flat tire FORD RANGER 2001 2.G Owners Manual
Page 131 of 272
If the steering wanders or pulls, the condition could be caused by any of
²underinflated tire(s) on any wheel(s)
²uneven vehicle loading
²high crown in center of road
²wheels out of alignment
²loose or worn suspension components
PREPARING TO DRIVE YOUR VEHICLE
Utility vehicles have a significantly higher rollover rate than
other types of vehicles.
In a rollover crash, an unbelted person is significantly more likely
to die than a person wearing a seat belt.
Your vehicle has special design and equipment features to make it
capable of performing in a wide variety of circumstances. These special
design features, such as larger tires and increased ground clearance, give
the vehicle a higher center of gravity than a passenger car.
Vehicles with a higher center of gravity such as utility and
four-wheel drive vehicles handle differently than vehicles with a
lower center of gravity. Utility and four-wheel drive vehicles arenot
designed for cornering at speeds as high as passenger cars any more
than low-slung sports cars are designed to perform satisfactorily under
off-road conditions. Avoid sharp turns, excessive speed and abrupt
maneuvers in these vehicles. Failure to drive cautiously could result in
an increased risk of vehicle rollover, personal injury and death.
Loaded vehicles, with a higher center of gravity, may handle
differently than unloaded vehicles. Extra precautions, such as
slower speeds and increased stopping distance, should be taken when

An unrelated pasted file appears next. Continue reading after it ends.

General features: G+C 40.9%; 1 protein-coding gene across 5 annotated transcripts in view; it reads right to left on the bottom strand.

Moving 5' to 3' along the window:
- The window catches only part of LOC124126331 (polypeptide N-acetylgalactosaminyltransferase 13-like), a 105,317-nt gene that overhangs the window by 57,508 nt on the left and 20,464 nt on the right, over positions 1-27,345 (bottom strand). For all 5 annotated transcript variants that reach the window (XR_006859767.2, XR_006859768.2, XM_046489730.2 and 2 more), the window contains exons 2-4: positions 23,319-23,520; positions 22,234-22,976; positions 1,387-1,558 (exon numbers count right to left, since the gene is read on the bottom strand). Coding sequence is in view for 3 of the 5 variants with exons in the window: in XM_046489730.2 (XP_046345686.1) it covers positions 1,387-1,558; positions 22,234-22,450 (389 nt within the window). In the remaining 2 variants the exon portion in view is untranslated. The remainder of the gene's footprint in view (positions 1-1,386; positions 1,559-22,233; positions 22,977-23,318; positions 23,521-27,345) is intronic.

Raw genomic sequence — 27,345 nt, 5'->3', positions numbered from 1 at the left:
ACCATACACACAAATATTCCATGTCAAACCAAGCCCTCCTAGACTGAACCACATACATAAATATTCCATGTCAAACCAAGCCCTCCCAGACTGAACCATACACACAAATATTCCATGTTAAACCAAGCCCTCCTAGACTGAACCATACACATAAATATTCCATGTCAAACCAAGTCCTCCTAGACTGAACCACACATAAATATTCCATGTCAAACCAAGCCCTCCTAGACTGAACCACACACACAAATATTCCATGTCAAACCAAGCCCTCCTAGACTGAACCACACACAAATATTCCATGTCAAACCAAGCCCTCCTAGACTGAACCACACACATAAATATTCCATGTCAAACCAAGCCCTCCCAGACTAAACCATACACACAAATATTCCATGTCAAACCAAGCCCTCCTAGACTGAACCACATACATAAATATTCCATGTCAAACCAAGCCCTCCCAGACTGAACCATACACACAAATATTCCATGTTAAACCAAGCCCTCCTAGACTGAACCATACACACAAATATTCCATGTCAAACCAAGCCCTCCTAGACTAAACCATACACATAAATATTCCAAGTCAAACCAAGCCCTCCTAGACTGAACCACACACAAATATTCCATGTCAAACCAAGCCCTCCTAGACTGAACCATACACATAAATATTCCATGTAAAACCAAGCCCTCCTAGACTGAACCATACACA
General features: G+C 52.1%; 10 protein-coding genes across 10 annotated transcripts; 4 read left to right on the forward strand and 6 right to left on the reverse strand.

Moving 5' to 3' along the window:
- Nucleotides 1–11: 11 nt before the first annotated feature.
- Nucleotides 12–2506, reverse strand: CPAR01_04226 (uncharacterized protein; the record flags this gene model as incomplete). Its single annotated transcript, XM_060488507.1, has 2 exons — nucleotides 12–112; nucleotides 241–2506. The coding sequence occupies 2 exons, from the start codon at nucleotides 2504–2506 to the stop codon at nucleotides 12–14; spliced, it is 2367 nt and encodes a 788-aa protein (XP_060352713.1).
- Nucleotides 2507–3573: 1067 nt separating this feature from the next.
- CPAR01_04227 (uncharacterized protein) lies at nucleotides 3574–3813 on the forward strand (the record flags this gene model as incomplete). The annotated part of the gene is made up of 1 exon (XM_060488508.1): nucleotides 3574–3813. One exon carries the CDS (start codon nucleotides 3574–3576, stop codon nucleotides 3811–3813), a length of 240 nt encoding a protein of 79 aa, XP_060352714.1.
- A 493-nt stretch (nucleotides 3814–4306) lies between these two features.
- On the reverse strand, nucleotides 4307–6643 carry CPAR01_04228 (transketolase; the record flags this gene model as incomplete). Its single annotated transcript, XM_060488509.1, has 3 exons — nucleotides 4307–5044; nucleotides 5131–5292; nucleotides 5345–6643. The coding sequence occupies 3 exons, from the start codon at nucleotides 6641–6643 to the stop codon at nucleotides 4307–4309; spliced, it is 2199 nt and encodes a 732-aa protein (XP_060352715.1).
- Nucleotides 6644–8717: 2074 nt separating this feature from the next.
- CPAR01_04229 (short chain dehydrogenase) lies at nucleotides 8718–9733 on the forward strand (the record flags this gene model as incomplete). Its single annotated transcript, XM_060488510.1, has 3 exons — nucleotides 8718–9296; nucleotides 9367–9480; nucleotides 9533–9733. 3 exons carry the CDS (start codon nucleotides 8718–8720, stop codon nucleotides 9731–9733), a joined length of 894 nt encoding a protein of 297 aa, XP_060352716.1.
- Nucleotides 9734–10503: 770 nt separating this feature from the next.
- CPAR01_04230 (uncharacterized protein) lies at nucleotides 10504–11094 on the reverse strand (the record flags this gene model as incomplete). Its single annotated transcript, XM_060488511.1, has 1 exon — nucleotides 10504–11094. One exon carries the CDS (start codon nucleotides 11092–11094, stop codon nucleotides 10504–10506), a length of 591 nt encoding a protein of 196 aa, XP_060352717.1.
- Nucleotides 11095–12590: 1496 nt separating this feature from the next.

driving a heavily loaded vehicle.
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Getting roadside assistance
To fully assist you should you have a vehicle concern, Ford Motor
Company offers a complimentary roadside assistance program. This
program is separate from the New Vehicle Limited Warranty. The service
²24±hours, seven days a week
²for the Basic warranty period (Canada) or New Vehicle Limited
Warranty period (U.S.) of three years or 60 000 km (36 000 miles),
whichever comes first on Ford and Mercury vehicles, and four years or
80 000 km (50 000 miles) on Lincoln vehicles
Roadside assistance will cover:
²changing a flat tire
²towing of your disabled vehicle up to 56.3 kms (35 miles) from the
point of pickup (this can include to the nearest Ford dealership, or
your selling dealer if within the specified distance.) One tow per
disablement. Even non-warranty related tows, like accidents or getting
stuck in the mud or snow, are covered (some exclusions apply, such
as impound towing or repossession).
Using roadside assistance
Complete the roadside assistance identification card and place it in your
wallet for quick reference. In the United States, this card is found in the
Owner Guide portfolio in the glove compartment in Ford vehicles and is
mailed to you if you own a Mercury or Lincoln. In Canada, the card is
found in the Roadside Assistance book in the glove compartment.
To receive roadside assistance in the United States for Ford or Mercury
vehicles, call 1±800±241±3673 or if you own a Lincoln vehicle, call
1±800±521±4140. In Canada call 1±800±665±2006.
Should you need to arrange roadside assistance for yourself, Ford Motor
Company will reimburse a reasonable amount. To obtain information
about reimbursement, call 1±800±241±3673 in the United States for Ford
or Mercury vehicles; or if you own a Lincoln vehicle, call
1±800±521±4140. Call 1±800±665±2006 in Canada.
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RatingPower Distribution Box
44 Ð Not Used
45A Ð Wiper High/Low
45B Ð Wiper Park/Run
46A Ð Not Used
46B Ð Front Washer Pump
47A Ð Not Used
47B Ð Not Used
48A Ð Fog Lamps
48B Ð Fog Lamp Relay
49 Ð Full Starter
50A Ð Not Used
50B Ð Fuel Pump
51 Ð Not Used
52 Ð Not Used
53 Ð Powertrain Control Module (PCM)
54 Ð Powertrain Control Module (PCM)
55 Ð Blower
56A Ð A/C Clutch Solenoid
56B Ð Trailer Tow
* Mini Fuses ** Maxi Fuses
CHANGING THE TIRES
If you get a flat tire while driving, do not apply the brake heavily.
Instead, gradually decrease your speed. Hold the steering wheel firmly
and slowly move to a safe place on the side of the road.